Taken from: http://monsieurguerlain2.blogspot.com/2008/06/guerlinade.html

So, while it is certainly true that some notes or accords may “spike out” on one occasion but not on another, one also needs to consider the structure of the composition, which is much more resistant to variation in perception (in my experience). However, from what I’ve read many people become sort of trapped by the top notes into thinking they are smelling something unique, and are “clueless” about structure/composition. Note that some have pointed out that other companies have created a common base and used it in many of their scents as well (Avon and L’Occitane spring to mind here). I will conclude this blog post by discussing a recent post of mine at Basenotes.net, which was on the subject of Burberry’s 2006 London for Men (the original post involved the point that many said this scent is “Christmas in a bottle,” but he did not agree). Someone else criticized one of my posts on that thread, saying that my suggestion of Michael for Men (Kors) was not an adequate replacement for London. My response was:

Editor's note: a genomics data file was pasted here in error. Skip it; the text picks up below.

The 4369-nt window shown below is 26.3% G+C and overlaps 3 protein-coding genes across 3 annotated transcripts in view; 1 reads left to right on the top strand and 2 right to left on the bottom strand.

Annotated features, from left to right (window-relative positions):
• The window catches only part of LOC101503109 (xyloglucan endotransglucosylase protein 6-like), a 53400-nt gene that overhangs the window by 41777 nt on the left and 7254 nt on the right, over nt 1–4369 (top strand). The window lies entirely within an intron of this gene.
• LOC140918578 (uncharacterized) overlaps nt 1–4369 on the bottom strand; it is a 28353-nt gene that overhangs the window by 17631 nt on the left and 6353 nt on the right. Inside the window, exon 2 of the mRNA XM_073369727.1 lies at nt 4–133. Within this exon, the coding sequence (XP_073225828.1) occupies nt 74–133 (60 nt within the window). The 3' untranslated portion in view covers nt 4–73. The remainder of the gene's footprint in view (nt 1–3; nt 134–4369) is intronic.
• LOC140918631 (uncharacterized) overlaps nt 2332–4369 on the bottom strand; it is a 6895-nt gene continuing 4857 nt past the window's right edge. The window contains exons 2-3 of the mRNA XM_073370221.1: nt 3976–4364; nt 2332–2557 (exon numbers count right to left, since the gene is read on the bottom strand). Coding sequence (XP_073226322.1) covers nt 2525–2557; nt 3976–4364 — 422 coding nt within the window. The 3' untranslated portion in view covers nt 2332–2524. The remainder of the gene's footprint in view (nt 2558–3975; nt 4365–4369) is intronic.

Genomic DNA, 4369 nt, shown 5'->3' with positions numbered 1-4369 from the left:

No, I don’t think it’s a “replacement” either; rather, I outright dislike London’s composition and the Kors’ scent is the closest that I really do like. Wild Spice is closer but simpler. Another idea is Trussardi L’Uomo, but again I would not call it “similar.” Since I don’t like London’s composition, I don’t need to replace it with anything, but I thought others might find these other scents to be at least “serviceable” in some Londonesque context. Obviously, right now Wild Spice wins in the price department, for example.